At least once a year, the Internet erupts into a wild argument about whether or not it’s okay for women to wear leggings. Heads roll, teeth gnash, and Twitter runs blue with mentions. The first leggings skirmish of 2018 began with an opinion piece from the only paper that rolls itself up to be used as a shit-stirrer: the New York Times.
Honor Jones titled her piece “Why Yoga Pants Are Bad For Women,” but it should probably be called “Why Yoga Pants Are Bad For Honor Jones But This Article is Good For Traffic.” On a cold day, Jones chose to wear sweatpants to the gym instead of one of the pairs of yoga pants she admits to owning. Jones claims that after getting on the elliptical in this cursed drawstring leg sack, women gave her “funny looks.” While I was not there, I am almost entirely certain this is not true.
Jones went on to wonder, why had sweatpants fallen out of fashion? There is a good point to be made about how athleisure is marketed to women, and the pressure to conform to standards of beauty even in moments that are supposed to be for ourselves. But it gets a little muddied by paragraphs like this:
It’s not good manners for women to tell other women how to dress; that’s the job of male fashion photographers. Women who criticize other women for dressing hot are seen as criticizing women themselves — a sad conflation if you think about it, rooted in the idea that who we are is how we look. It’s impossible to have once been a teenage girl and not, at some very deep level, feel that.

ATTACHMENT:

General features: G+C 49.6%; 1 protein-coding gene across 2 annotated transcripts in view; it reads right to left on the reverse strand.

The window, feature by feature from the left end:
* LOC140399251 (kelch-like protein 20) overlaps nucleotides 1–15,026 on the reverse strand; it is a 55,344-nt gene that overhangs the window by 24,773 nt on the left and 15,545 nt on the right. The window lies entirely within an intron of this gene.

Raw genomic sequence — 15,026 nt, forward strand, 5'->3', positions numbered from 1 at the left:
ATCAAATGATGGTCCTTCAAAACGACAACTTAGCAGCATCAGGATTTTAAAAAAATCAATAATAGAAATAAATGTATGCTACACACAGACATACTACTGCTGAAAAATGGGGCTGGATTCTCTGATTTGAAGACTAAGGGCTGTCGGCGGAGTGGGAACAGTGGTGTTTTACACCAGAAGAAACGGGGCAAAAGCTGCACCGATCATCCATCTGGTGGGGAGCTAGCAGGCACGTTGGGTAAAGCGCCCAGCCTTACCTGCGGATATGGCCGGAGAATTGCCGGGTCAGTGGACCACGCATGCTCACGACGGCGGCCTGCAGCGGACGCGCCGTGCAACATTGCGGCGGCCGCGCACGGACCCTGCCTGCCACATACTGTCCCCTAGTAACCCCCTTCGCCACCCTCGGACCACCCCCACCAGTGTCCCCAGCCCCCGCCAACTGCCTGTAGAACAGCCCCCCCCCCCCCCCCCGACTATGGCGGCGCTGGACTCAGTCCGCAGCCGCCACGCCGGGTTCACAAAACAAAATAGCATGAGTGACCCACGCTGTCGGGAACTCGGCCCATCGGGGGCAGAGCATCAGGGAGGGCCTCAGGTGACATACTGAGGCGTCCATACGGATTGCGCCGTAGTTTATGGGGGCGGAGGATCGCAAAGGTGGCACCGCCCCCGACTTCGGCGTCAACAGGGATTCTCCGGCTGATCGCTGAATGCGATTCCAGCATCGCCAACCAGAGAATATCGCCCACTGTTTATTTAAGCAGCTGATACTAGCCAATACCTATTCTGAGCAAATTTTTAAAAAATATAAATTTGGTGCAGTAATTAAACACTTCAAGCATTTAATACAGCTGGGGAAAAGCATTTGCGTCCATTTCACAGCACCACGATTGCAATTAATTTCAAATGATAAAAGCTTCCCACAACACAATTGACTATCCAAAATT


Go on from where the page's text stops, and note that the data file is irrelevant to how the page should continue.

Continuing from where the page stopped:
Yes, a woman telling a woman she is bad for dressing hot is wrong because it means you’re telling her she is bad on the inside, which is wrong because being hot doesn’t mean you’re good, which means teenage girls are hurt. Thank you, teacher.
Jones also makes the point that the quality, cuteness, and expense of fancy work out clothes imply women should wear them all the time, and will then feel as though their only purpose is fitness. But it doesn’t actually seem like Jones would care if you worked out until your joints disintegrated. Just don’t do it at her gym in something you feel sexy in or that she feels unsexy looking at (emphasis mine):
Women can, of course, be fit and liberated. We may be able to conquer the world wearing spandex. But wouldn’t it be easier to do so in pants that don’t threaten to show every dimple and roll in every woman over 30?
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TROLL ALERT TROLL ALERT TROLL ALERT. First of all, if Jones wants to see a firm ass that has survived its 30-year shelf life, she can DM me. Secondly, don’t write a a half-baked take on leggings, throw on some body-shaming icing and an ageist cherry, then serve it to me like dessert. It’s trash bait, and you know it!
Finally—well played. Well. Played.